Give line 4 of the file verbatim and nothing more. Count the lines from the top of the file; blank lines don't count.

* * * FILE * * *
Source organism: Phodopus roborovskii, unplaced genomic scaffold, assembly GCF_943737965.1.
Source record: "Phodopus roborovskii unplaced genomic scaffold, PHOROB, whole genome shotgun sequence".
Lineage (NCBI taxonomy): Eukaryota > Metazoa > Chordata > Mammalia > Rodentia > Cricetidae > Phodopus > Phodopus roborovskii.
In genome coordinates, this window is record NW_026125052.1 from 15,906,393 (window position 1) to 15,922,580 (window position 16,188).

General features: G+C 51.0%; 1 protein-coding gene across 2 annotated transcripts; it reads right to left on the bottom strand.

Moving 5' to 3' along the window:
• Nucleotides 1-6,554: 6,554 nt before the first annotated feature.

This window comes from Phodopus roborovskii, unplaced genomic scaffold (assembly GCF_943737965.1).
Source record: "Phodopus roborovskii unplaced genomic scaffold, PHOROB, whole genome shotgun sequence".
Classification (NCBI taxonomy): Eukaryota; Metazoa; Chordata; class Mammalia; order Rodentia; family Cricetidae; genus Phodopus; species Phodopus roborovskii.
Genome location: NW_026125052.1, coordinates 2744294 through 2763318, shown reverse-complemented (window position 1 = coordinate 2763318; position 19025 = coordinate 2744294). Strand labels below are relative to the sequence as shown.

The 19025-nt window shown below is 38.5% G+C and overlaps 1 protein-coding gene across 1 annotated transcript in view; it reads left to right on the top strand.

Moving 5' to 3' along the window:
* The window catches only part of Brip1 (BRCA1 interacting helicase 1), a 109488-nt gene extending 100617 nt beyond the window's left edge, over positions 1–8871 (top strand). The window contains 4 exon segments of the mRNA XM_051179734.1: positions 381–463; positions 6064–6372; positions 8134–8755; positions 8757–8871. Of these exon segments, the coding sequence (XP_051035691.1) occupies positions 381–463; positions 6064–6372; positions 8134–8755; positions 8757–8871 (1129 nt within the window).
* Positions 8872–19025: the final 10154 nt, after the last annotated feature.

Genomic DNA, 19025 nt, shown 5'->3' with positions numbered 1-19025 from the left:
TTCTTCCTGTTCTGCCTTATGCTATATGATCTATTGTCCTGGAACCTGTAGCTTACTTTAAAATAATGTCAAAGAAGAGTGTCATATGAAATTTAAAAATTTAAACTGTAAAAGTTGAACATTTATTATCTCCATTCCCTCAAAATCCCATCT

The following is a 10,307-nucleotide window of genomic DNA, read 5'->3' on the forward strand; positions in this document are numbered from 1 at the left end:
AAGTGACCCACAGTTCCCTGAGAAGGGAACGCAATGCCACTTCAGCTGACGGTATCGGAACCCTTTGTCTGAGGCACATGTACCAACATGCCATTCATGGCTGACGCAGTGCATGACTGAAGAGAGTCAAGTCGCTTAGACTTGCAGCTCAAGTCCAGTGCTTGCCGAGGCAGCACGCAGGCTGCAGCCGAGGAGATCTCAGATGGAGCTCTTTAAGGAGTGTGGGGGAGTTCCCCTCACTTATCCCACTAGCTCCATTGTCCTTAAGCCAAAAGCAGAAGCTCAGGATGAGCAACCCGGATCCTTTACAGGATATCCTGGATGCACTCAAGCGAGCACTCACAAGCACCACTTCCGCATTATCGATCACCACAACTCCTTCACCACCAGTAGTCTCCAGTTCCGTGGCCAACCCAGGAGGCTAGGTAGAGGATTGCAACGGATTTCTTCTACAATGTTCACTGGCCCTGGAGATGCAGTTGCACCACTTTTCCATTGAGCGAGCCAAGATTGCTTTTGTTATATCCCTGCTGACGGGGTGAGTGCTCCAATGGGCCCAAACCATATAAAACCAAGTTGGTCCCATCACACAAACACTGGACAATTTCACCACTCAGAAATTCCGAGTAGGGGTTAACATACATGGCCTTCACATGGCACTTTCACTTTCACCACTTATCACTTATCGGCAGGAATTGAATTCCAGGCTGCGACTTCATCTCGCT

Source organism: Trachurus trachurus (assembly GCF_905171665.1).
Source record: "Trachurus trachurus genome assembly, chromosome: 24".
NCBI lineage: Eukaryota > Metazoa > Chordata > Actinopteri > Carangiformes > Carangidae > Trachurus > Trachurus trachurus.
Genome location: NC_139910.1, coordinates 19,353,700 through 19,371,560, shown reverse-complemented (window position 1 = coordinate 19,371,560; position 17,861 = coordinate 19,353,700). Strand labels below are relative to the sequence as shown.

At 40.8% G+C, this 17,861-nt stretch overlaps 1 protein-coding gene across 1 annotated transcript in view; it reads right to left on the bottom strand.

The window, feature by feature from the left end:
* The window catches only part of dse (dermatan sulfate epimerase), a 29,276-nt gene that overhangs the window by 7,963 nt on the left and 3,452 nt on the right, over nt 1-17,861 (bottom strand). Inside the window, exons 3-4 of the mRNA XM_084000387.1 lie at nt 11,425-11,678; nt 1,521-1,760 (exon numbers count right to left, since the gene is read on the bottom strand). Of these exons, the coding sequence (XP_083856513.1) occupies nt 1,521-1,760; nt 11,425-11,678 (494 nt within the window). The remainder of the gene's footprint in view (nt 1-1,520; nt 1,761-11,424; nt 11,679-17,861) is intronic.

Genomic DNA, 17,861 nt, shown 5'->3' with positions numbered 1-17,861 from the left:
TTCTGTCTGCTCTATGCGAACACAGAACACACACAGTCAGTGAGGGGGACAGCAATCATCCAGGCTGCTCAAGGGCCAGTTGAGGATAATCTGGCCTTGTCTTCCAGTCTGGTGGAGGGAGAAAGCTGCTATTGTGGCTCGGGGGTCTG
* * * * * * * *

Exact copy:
In genome coordinates, this window is record NW_026125052.1 from 15,906,393 (window position 1) to 15,922,580 (window position 16,188).